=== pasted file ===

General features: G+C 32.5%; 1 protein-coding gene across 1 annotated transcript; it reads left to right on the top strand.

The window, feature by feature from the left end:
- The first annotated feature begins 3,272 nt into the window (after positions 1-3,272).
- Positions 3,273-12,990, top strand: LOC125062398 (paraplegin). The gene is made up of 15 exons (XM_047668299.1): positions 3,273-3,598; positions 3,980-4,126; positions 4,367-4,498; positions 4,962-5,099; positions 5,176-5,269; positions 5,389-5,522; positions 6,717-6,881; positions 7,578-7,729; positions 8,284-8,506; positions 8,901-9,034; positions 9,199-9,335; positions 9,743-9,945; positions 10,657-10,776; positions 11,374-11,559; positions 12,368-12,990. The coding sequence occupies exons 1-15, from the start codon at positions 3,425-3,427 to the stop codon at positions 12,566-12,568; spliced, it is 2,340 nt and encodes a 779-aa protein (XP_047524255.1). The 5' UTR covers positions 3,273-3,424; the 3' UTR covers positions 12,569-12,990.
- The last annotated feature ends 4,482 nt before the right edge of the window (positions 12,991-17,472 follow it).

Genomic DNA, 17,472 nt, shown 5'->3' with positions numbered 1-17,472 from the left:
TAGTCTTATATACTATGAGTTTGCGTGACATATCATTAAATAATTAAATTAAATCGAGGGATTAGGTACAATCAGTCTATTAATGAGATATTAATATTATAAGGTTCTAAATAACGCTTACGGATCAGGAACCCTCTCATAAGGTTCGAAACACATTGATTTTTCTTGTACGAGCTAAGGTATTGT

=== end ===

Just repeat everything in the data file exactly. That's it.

General features: G+C 32.5%; 1 protein-coding gene across 1 annotated transcript; it reads left to right on the top strand.

The window, feature by feature from the left end:
- The first annotated feature begins 3,272 nt into the window (after positions 1-3,272).
- Positions 3,273-12,990, top strand: LOC125062398 (paraplegin). The gene is made up of 15 exons (XM_047668299.1): positions 3,273-3,598; positions 3,980-4,126; positions 4,367-4,498; positions 4,962-5,099; positions 5,176-5,269; positions 5,389-5,522; positions 6,717-6,881; positions 7,578-7,729; positions 8,284-8,506; positions 8,901-9,034; positions 9,199-9,335; positions 9,743-9,945; positions 10,657-10,776; positions 11,374-11,559; positions 12,368-12,990. The coding sequence occupies exons 1-15, from the start codon at positions 3,425-3,427 to the stop codon at positions 12,566-12,568; spliced, it is 2,340 nt and encodes a 779-aa protein (XP_047524255.1). The 5' UTR covers positions 3,273-3,424; the 3' UTR covers positions 12,569-12,990.
- The last annotated feature ends 4,482 nt before the right edge of the window (positions 12,991-17,472 follow it).

Genomic DNA, 17,472 nt, shown 5'->3' with positions numbered 1-17,472 from the left:
TAGTCTTATATACTATGAGTTTGCGTGACATATCATTAAATAATTAAATTAAATCGAGGGATTAGGTACAATCAGTCTATTAATGAGATATTAATATTATAAGGTTCTAAATAACGCTTACGGATCAGGAACCCTCTCATAAGGTTCGAAACACATTGATTTTTCTTGTACGAGCTAAGGTATTGT